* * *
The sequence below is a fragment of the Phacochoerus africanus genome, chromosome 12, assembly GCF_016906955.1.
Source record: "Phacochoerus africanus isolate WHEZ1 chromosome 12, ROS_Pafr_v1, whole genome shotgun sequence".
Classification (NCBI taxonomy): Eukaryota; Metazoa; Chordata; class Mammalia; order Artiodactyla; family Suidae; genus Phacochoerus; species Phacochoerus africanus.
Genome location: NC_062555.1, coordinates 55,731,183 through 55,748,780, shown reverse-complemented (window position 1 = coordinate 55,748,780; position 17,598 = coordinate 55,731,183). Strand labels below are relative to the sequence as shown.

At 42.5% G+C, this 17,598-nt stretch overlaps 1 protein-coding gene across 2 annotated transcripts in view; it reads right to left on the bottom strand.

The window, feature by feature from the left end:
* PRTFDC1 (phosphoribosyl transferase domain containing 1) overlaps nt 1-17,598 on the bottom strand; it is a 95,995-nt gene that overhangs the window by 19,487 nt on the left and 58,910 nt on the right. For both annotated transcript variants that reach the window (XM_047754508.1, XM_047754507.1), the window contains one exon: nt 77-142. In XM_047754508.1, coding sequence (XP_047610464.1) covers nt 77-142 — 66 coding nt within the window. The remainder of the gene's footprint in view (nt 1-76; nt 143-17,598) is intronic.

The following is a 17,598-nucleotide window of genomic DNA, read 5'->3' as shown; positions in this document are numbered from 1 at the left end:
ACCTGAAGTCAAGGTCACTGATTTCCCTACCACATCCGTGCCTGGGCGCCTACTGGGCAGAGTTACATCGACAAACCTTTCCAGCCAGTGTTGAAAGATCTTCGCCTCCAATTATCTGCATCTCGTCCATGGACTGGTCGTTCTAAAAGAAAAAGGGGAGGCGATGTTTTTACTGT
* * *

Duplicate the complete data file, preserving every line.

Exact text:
The sequence below is a fragment of the Phacochoerus africanus genome, chromosome 12, assembly GCF_016906955.1.
Source record: "Phacochoerus africanus isolate WHEZ1 chromosome 12, ROS_Pafr_v1, whole genome shotgun sequence".
Classification (NCBI taxonomy): Eukaryota; Metazoa; Chordata; class Mammalia; order Artiodactyla; family Suidae; genus Phacochoerus; species Phacochoerus africanus.
Genome location: NC_062555.1, coordinates 55,731,183 through 55,748,780, shown reverse-complemented (window position 1 = coordinate 55,748,780; position 17,598 = coordinate 55,731,183). Strand labels below are relative to the sequence as shown.

At 42.5% G+C, this 17,598-nt stretch overlaps 1 protein-coding gene across 2 annotated transcripts in view; it reads right to left on the bottom strand.

The window, feature by feature from the left end:
* PRTFDC1 (phosphoribosyl transferase domain containing 1) overlaps nt 1-17,598 on the bottom strand; it is a 95,995-nt gene that overhangs the window by 19,487 nt on the left and 58,910 nt on the right. For both annotated transcript variants that reach the window (XM_047754508.1, XM_047754507.1), the window contains one exon: nt 77-142. In XM_047754508.1, coding sequence (XP_047610464.1) covers nt 77-142 — 66 coding nt within the window. The remainder of the gene's footprint in view (nt 1-76; nt 143-17,598) is intronic.

The following is a 17,598-nucleotide window of genomic DNA, read 5'->3' as shown; positions in this document are numbered from 1 at the left end:
ACCTGAAGTCAAGGTCACTGATTTCCCTACCACATCCGTGCCTGGGCGCCTACTGGGCAGAGTTACATCGACAAACCTTTCCAGCCAGTGTTGAAAGATCTTCGCCTCCAATTATCTGCATCTCGTCCATGGACTGGTCGTTCTAAAAGAAAAAGGGGAGGCGATGTTTTTACTGT